The parties agree that defendants Rousseau and Butler approached Plaintiff's cell door on February 16, 2004. The parties agree that Plaintiff was informed that the Rule 115 hearing would take place at his cell door. However, Plaintiff submits evidence that when he presented with defendant Rousseau with a copy of the questions he intended to ask defendant Butler, defendant Rousseau took the papers and indicated that he would return them to Plaintiff once he had made a copy, and before the hearing took place. Plaintiff submits evidence that defendants left and never returned. Forty-five minutes later, Correctional Officer Rojas came to Plaintiff's cell and unplugged his television on defendant Rousseau's instructions, purportedly as part of the punishment imposed.

Plaintiff also submits as evidence an incomplete copy of a Rules Violation Report. (Doc. 45, Exh. J.) Defendant Rousseau is identified as the writer of the report. The report appears to be about the January 13, 2004 incident at issue, but bears a different log number than the Rules Violation Report submitted by Defendants. The report indicates that the hearing began on February 16, 2004 and was continued to February 20, 2004. (Id.) The report indicates that on February 20, 2004, Plaintiff pled not guilty, made a statement, requested and was granted witnesses, and asked at least six questions to defendant Butler.

Defendants have not filed a reply and have not explained whether the hearing was in fact continued to February 20, 2004, the reason for such a continuation, and whether the hearing on February 20, 2004 satisfied the minimal procedural requirements set forth in Wolff. Plaintiff declares under penalty of perjury that he was never given a hearing and that the report is a complete fabrication by defendant Rousseau. (Doc. 46, Carter Decl., p. 3 of 4.) For the purposes of summary judgment and drawing all reasonable inferences in favor of Plaintiff, Plaintiff has raised a triable issue of fact as to when he was afforded a disciplinary hearing, and whether the hearing satisfied the minimal procedural requirements. Defendant Rousseau is not entitled to summary judgment.

ii. Qualified Immunity

Defendants argue that defendant Rousseau is entitled to qualified immunity because he reasonably believed that his conduct during the hearing was lawful. Defendant Rousseau argues that he reasonably believed that it was appropriate and fair to deny Plaintiff's request for live witness testimony because he had written statements from the witnesses, as well as their responses to Plaintiff's questions.*fn2 Further, Defendant Rousseau argues that he reasonably relied on a regulation that provided a hearing officer with discretion to deny additional witnesses. Cal. Code Regs., tit. 15 §3315(e)(1)(B).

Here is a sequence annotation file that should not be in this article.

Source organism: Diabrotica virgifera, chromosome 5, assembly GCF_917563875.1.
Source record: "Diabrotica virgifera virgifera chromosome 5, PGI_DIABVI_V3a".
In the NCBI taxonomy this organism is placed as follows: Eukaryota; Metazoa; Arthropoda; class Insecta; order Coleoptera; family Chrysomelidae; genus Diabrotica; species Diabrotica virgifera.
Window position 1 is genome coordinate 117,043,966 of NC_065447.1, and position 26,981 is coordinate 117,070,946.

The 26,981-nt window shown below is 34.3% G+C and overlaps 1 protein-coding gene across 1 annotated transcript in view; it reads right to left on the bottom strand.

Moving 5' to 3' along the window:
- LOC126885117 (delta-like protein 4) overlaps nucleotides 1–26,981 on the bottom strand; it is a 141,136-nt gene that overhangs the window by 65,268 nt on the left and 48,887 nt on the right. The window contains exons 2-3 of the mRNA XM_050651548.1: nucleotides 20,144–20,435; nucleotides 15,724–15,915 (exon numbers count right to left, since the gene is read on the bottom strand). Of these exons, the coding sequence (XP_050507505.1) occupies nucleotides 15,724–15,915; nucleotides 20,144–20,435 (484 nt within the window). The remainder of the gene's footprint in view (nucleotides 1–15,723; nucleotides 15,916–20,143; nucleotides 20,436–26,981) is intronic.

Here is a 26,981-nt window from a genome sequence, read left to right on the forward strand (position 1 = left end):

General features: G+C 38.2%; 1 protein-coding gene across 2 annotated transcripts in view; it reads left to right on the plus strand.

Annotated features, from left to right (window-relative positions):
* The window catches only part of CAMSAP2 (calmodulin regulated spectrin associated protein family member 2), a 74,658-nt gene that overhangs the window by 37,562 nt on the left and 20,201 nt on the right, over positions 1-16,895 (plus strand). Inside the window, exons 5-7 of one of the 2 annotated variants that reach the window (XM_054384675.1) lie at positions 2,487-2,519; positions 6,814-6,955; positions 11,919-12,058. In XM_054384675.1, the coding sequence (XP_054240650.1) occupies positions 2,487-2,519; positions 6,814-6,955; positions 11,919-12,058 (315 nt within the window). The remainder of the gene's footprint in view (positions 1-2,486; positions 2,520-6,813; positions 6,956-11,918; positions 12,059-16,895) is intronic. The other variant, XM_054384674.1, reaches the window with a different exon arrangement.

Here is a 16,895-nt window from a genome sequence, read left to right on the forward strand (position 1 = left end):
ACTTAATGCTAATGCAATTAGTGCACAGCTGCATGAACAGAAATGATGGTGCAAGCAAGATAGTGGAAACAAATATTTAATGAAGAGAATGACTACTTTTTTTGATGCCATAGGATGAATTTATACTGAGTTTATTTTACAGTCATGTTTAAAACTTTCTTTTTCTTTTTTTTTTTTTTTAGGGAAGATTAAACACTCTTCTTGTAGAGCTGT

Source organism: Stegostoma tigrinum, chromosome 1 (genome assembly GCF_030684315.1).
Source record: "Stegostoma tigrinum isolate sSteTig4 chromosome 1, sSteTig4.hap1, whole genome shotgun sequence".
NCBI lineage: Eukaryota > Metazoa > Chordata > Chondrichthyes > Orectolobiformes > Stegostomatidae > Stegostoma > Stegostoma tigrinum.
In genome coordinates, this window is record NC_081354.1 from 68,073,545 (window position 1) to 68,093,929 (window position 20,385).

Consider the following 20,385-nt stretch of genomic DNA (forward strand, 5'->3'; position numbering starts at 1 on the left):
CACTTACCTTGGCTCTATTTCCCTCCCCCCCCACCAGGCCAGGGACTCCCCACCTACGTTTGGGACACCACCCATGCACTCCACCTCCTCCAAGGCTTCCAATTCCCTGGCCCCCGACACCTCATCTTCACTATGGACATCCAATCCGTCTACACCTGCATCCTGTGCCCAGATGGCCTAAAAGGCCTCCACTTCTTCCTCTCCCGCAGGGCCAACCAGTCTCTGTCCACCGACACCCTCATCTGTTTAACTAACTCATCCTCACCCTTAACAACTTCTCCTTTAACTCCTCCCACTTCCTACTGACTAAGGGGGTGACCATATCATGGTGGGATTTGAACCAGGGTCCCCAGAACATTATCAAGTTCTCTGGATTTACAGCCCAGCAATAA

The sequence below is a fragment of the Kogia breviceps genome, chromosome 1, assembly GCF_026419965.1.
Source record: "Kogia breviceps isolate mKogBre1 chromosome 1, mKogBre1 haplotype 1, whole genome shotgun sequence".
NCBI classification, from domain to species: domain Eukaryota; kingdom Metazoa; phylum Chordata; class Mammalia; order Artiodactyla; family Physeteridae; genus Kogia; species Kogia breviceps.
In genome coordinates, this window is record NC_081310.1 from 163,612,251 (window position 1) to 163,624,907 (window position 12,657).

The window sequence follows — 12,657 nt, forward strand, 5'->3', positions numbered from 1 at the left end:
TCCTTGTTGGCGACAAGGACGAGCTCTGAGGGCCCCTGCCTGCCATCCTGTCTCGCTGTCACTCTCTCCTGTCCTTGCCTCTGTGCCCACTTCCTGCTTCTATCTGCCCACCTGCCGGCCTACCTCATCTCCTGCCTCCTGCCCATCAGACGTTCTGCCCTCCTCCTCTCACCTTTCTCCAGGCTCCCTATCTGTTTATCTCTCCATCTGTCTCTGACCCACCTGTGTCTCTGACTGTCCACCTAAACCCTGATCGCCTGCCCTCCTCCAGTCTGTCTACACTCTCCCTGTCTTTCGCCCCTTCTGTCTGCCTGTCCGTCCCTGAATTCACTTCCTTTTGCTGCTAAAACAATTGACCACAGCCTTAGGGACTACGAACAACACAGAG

Even viewing the evidence in favor of defendants, which the Court is not expected to do when determining whether Defendants are entitled to qualified immunity, the Court does not find their argument persuasive. Assuming, as Defendants argue, that a hearing was conducted on February 16, 2004 with both Plaintiff and defendant Butler present, and also assuming that defendant Rousseau relied on witness statements rather than live witness testimony, the law was sufficiently clear in 2004 that "[a] blanket denial of permission for an inmate to have witnesses physically present during disciplinary hearings is impermissible, even where jail authorities provide for interviewing of witnesses outside the disciplinary procedure." Serrano v. Francis, 345 F.3d 1071, 1079 (9th Cir. 2003) (quoting Mitchell v. Dupnik, 75 F.3d 517, 525 (9th Cir. 1995)), and a correctional officer violates a prisoner's due process where the officer offers no reason for refusing to allow live witness testimony on the plaintiff's behalf. Id at 1080; see also Bartholomew v. Watson, 665 F.2d.915, 917-18 (9th Cir. 1982). Further, Cal. Code Regs., tit. 15 §3315(e) imbues a prisoner with a positive right to call witnesses.*fn3 Serrano, 345 F 3d at 1079-80. While a hearing officer may deny a prisoner's request for witnesses for the reasons articulated under the regulation, the hearing officer must also document the reasons for the denial if the regulations so require. Id. Defendants have not shown that a reasonable officer would believe that reliance on written witness statements justifies a blanket denial of live witness testimony without any explanation documented. Therefore, the Court finds that defendant Rousseau is not entitled to qualified immunity.

II. Plaintiff's Motion for Judgment as a Matter of Law

On June 9, 2009, Plaintiff filed a motion seeking judgment on the pleadings and/or judgment as a matter of law. (Doc. 48.) Plaintiff states that he is entitled to judgment because Defendants failed to file a reply to his opposition to the summary judgment motion.

Filing a reply is optional. Defendants' election not to do so does not entitle Plaintiff to judgment as a matter of law and/or judgment on the pleadings. There is no basis to grant Plaintiff judgment as a matter of law.

III. Conclusion, Order, and Recommendations

Defendants' motion to withdraw portions of their motion for summary judgment is GRANTED. The Court RECOMMENDS that the remainder of Defendants' motion for summary judgment be DENIED, and that this action proceed to trial on Plaintiff's claim of excessive force against defendant Butler in violation of the Eighth Amendment, and Plaintiff's claim for violation of due process against defendant Rousseau.

The Court further RECOMMENDS that Plaintiff's motion for judgment on the pleadings and/or judgment as a matter of law be DENIED.

These Findings and Recommendations will be submitted to the United States District Judge assigned to the case, pursuant to the provisions of Title 28 U.S.C. § 636(b)(l). Within thirty (30) days after being served with these Findings and Recommendations, the parties may file written objections with the court. The document should be captioned "Objections to Magistrate Judge's Findings and Recommendations." The parties are advised that failure to file objections within the specified time may waive the right to appeal the District Court's order. Martinez v. Ylst, 951 F.2d 1153 (9th Cir. 1991).

IT IS SO ORDERED.